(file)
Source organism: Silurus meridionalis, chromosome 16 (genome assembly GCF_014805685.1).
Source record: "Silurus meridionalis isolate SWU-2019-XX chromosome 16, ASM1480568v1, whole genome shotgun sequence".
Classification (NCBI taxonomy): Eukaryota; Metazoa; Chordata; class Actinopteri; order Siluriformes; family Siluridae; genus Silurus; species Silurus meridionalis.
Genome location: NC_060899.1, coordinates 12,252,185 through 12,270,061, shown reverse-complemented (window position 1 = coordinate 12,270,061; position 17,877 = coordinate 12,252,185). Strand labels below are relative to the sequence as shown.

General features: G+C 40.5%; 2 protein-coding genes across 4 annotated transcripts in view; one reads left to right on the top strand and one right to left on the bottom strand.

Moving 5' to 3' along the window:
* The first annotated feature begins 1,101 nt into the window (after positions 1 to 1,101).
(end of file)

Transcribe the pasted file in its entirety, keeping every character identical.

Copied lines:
Source organism: Silurus meridionalis, chromosome 16 (genome assembly GCF_014805685.1).
Source record: "Silurus meridionalis isolate SWU-2019-XX chromosome 16, ASM1480568v1, whole genome shotgun sequence".
Classification (NCBI taxonomy): Eukaryota; Metazoa; Chordata; class Actinopteri; order Siluriformes; family Siluridae; genus Silurus; species Silurus meridionalis.
Genome location: NC_060899.1, coordinates 12,252,185 through 12,270,061, shown reverse-complemented (window position 1 = coordinate 12,270,061; position 17,877 = coordinate 12,252,185). Strand labels below are relative to the sequence as shown.

General features: G+C 40.5%; 2 protein-coding genes across 4 annotated transcripts in view; one reads left to right on the top strand and one right to left on the bottom strand.

Moving 5' to 3' along the window:
* The first annotated feature begins 1,101 nt into the window (after positions 1 to 1,101).